Rousing calls from Sweden’s Greta Thunberg for action to halt climate change received a chilly reception in Canada’s oil country over the weekend, with vandals defacing a freshly-painted mural of the teen climate activist and counter-protestors demanding that she “shut up” until she had “solutions.”
Local artist AJA Louden painted the mural on a wall near the provincial legislature in Edmonton, the capital of Alberta, on Friday. Louden said he wanted to celebrate the celebrity activist’s appearance in Edmonton Friday at a protest in which thousands marched against climate change.
By Sunday, however, the mural had already been defaced. One man, James Bagnell, spray-painted the words “Stop the Lies. This is Oil Country” over the teen’s face in full view of CBC camera crews on the scene.
“This is Alberta. This is oil country. My father has worked in the oil industry. We don’t need foreigners coming in and telling us how to run our business, support our families, put food on our tables,” he told the CBC journalists.
Thunberg’s speech at the rally was described as “gracious” and “articulate” by some observers. She told the crowd that rich countries should do more to reduce their carbon emissions faster. “We’re not doing this because it’s fun or because we have a special interest in the climate or because we want to become politicians when we grow up. We’re doing this because our future is at stake,” she said.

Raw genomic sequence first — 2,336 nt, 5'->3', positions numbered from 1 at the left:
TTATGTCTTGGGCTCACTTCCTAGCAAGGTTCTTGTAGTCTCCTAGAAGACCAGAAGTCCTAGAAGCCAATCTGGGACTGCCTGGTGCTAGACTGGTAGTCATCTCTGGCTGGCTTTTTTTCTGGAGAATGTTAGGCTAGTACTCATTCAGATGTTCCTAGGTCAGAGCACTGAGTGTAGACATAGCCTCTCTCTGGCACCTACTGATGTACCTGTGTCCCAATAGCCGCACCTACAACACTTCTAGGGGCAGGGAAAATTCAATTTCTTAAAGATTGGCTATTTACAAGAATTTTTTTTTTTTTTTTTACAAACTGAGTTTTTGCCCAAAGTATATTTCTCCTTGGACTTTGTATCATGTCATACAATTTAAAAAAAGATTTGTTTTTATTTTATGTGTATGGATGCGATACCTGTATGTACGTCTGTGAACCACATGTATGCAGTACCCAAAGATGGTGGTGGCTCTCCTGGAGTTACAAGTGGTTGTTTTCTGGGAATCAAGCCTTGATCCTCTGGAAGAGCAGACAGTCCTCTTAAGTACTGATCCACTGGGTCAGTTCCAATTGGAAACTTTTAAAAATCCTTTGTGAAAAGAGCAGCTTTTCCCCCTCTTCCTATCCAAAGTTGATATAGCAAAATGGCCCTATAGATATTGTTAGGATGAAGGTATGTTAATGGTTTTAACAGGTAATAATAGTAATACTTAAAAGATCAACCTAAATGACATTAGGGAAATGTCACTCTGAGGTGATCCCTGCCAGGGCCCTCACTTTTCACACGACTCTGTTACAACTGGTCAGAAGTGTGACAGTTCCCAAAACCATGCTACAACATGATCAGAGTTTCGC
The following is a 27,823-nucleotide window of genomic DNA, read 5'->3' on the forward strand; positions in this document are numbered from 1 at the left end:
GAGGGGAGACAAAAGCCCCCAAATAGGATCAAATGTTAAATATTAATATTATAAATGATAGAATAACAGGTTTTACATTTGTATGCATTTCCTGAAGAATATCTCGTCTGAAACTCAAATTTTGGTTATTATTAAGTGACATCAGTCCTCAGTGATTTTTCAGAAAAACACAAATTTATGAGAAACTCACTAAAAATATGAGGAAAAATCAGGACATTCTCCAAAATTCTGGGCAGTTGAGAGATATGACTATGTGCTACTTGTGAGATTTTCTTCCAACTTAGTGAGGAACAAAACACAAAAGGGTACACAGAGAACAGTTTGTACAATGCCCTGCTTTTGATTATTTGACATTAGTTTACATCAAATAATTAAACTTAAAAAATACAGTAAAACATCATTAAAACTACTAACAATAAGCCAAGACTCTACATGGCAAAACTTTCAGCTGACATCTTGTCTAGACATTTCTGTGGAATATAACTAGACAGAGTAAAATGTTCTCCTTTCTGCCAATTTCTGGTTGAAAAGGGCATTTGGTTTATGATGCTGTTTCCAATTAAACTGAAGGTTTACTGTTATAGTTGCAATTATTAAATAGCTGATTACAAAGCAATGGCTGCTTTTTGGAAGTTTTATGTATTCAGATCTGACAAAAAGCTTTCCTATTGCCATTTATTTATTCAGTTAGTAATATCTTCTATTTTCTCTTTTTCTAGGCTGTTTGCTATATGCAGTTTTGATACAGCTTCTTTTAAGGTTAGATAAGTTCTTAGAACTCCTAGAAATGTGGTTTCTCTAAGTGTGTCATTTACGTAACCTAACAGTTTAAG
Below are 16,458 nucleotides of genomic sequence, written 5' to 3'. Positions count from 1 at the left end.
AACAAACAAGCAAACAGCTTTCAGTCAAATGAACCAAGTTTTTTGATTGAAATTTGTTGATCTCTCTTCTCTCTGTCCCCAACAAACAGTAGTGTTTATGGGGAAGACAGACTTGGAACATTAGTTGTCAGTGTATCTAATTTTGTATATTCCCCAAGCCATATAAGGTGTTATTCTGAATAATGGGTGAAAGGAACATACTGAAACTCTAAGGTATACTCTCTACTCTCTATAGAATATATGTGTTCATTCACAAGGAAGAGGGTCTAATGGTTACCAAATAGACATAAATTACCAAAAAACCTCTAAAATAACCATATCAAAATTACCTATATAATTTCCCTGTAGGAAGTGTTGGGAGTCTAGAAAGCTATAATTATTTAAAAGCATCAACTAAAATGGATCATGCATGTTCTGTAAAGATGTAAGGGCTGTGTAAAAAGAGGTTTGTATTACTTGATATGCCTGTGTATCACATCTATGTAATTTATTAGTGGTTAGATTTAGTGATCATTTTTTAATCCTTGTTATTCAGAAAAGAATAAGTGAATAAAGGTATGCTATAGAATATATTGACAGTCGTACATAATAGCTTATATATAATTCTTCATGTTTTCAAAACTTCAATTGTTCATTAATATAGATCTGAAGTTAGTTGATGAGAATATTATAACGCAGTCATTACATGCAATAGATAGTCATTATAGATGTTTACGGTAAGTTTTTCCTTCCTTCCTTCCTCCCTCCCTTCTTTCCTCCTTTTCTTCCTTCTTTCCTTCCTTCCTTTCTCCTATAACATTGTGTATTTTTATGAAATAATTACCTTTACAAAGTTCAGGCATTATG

Others at the event were not as welcoming. The protest was met with a counter-protest by oil and gas workers driving big-rig trucks emblazoned with “We Love Canada Energy” signs. Organized by a group called United We Roll, the workers blared their horns to protest what it called foreign activists campaigning against the Canadian oil and gas industry.
Alberta is home to Canada’s vast oil reserves, estimated to be the third-largest in the world.